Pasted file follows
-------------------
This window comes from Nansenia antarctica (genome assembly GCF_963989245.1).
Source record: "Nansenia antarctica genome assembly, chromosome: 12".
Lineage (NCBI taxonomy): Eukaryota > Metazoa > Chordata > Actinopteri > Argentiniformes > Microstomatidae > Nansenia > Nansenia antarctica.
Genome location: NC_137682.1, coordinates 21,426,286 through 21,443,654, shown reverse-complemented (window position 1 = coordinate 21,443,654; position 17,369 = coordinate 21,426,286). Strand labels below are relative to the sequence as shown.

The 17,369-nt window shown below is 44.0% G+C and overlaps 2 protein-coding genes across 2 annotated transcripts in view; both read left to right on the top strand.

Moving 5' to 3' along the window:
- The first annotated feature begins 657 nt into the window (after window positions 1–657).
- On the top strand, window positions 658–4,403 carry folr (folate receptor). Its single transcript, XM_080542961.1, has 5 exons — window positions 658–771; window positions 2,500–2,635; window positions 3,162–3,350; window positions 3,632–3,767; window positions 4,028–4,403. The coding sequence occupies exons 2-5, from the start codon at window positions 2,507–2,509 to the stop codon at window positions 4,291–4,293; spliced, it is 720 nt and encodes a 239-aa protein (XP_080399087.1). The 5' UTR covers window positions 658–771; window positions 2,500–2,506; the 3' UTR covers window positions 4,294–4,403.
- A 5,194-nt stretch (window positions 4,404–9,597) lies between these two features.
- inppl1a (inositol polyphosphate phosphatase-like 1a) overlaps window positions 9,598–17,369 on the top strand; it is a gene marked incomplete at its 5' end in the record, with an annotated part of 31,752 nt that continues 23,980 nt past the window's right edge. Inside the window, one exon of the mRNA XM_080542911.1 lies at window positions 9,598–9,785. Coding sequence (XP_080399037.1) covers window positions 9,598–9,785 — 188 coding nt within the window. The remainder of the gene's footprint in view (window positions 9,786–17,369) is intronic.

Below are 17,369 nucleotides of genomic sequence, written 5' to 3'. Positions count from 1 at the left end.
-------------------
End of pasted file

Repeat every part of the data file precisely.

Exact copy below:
This window comes from Nansenia antarctica (genome assembly GCF_963989245.1).
Source record: "Nansenia antarctica genome assembly, chromosome: 12".
Lineage (NCBI taxonomy): Eukaryota > Metazoa > Chordata > Actinopteri > Argentiniformes > Microstomatidae > Nansenia > Nansenia antarctica.
Genome location: NC_137682.1, coordinates 21,426,286 through 21,443,654, shown reverse-complemented (window position 1 = coordinate 21,443,654; position 17,369 = coordinate 21,426,286). Strand labels below are relative to the sequence as shown.

The 17,369-nt window shown below is 44.0% G+C and overlaps 2 protein-coding genes across 2 annotated transcripts in view; both read left to right on the top strand.

Moving 5' to 3' along the window:
- The first annotated feature begins 657 nt into the window (after window positions 1–657).
- On the top strand, window positions 658–4,403 carry folr (folate receptor). Its single transcript, XM_080542961.1, has 5 exons — window positions 658–771; window positions 2,500–2,635; window positions 3,162–3,350; window positions 3,632–3,767; window positions 4,028–4,403. The coding sequence occupies exons 2-5, from the start codon at window positions 2,507–2,509 to the stop codon at window positions 4,291–4,293; spliced, it is 720 nt and encodes a 239-aa protein (XP_080399087.1). The 5' UTR covers window positions 658–771; window positions 2,500–2,506; the 3' UTR covers window positions 4,294–4,403.
- A 5,194-nt stretch (window positions 4,404–9,597) lies between these two features.
- inppl1a (inositol polyphosphate phosphatase-like 1a) overlaps window positions 9,598–17,369 on the top strand; it is a gene marked incomplete at its 5' end in the record, with an annotated part of 31,752 nt that continues 23,980 nt past the window's right edge. Inside the window, one exon of the mRNA XM_080542911.1 lies at window positions 9,598–9,785. Coding sequence (XP_080399037.1) covers window positions 9,598–9,785 — 188 coding nt within the window. The remainder of the gene's footprint in view (window positions 9,786–17,369) is intronic.

Below are 17,369 nucleotides of genomic sequence, written 5' to 3'. Positions count from 1 at the left end.